About Michael Moorcock books

Eduardo Letavia

Troubadour
I'd like to read Moorcocks novels, in particular the Elric of Melniboné, Hawkmoon and Corum ones, but I read in an article that this author likes to return to his creations and rewrite parts of them. So, which edition should I pick, the latest ones?

On the other hand, I'll welcome any opinion you may have about those books or the rest of Moorcock's fiction.
 

pmmg

Istar
I read the first six elric ones. They were fun short reads. I think he was a little acid trippy at times and probably would have difficulty standing out if he had more competition in his day.

i would whatever he thought current or whatever was the original.

i saw him once self describe as the anti-tolkien. Id have never put it n that context if he did not say it.
 

Mad Swede

Inkling
I've read some of his books and I didn't really think very much of them. That might be because I prefer writers like Tolkien, and Moorcock himself admits that he doesn't write those sorts of books. If anything, Moorcock is more a writer in the style of earlier pulp novelists and so he doesn't really world build in the way that some authors do.

I think I'd read the latest versions of his books. He isn't the first author to go back and re-write some or all of his earlier books, and presumably the re-written versions are what he wants those books to be.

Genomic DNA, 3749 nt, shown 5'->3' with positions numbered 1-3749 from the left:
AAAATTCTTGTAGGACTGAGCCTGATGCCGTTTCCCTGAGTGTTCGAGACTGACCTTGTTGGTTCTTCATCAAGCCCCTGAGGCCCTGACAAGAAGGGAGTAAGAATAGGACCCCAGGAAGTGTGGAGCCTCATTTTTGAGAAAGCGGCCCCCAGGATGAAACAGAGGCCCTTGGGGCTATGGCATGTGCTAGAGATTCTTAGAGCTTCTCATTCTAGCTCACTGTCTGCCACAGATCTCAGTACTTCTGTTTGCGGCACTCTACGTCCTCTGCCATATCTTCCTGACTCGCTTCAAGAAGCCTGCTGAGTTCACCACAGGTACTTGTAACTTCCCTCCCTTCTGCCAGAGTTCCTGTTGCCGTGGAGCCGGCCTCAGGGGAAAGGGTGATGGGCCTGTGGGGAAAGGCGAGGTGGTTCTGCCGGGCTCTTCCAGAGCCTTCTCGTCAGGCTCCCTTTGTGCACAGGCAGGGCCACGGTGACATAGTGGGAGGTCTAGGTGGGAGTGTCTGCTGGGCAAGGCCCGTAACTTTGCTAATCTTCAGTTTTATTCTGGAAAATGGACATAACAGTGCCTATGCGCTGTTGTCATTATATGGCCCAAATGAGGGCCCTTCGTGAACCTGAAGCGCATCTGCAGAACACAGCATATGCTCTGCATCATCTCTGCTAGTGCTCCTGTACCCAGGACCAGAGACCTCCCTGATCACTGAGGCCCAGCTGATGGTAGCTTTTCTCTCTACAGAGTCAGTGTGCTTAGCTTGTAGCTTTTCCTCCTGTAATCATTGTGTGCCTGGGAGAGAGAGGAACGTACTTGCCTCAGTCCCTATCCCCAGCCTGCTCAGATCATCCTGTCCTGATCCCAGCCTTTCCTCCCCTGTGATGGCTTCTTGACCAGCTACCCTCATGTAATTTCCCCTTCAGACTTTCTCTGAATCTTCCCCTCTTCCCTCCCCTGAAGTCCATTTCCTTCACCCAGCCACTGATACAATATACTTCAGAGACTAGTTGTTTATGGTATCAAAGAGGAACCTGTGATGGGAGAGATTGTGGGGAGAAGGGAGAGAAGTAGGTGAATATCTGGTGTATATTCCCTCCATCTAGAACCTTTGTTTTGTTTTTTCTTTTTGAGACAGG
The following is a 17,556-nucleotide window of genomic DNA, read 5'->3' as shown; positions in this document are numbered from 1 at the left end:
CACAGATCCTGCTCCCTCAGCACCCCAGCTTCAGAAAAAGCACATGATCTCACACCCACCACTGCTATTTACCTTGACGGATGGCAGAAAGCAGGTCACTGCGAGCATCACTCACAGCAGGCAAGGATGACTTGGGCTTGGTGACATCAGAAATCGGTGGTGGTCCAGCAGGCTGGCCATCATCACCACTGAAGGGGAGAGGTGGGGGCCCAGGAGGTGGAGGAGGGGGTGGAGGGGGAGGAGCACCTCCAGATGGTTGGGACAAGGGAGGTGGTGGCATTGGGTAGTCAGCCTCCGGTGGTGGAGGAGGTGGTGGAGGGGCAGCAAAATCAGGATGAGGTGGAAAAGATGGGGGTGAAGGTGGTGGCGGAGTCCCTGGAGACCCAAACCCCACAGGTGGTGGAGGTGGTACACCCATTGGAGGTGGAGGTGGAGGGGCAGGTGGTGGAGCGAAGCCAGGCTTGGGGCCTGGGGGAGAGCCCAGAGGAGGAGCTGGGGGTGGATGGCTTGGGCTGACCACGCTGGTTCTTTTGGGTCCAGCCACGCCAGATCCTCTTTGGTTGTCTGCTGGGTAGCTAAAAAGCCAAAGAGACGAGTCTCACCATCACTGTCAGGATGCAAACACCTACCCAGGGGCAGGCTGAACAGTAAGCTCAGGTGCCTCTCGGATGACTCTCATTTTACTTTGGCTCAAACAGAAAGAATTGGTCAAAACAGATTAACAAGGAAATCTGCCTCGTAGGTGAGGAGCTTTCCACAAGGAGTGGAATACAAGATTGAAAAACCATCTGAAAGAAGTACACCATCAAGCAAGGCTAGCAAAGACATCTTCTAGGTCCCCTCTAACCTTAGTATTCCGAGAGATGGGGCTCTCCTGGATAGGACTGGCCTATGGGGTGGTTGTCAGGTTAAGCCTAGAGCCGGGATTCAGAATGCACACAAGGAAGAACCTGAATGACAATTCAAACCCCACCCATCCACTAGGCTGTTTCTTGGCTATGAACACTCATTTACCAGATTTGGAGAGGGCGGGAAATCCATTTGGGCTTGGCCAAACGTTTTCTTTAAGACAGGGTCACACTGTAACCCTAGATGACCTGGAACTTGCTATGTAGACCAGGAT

Ned Marcus

Inkling
I like his stories and have read a lot of them. I just buy any edition I find and have bought quite a few from secondhand bookshops. I'm not sure I'd notice the difference unless he's done something drastic. The Dancers at the End of Time is quite a good trilogy. It's more sci-fi really. The ones you've mentioned are some of my favourites, but Erekose was also good. Any of the Eternal Champion series are fun, but some of his second series (Count Brass, the second Corum series) are a bit thin. I still enjoyed them, though.
 

Eduardo Letavia

Troubadour
Many thanks for your inputs, now I know what to expect from this author. I'll stick to the latest versions I can get of his books then.

i saw him once self describe as the anti-tolkien. Id have never put it n that context if he did not say it.
I suppose that it's Moorcock's way of veering away from Tolkien's influence in fantasy fiction, which is still going strong even today. I read some time ago the essay he wrote criticizing Lord of the Rings (Epic Pooh, 1978) and I don't remember disagreeing with his view, although I'm also aware of the background of Tolkien's work and I appreciate his books very much regardless.
 
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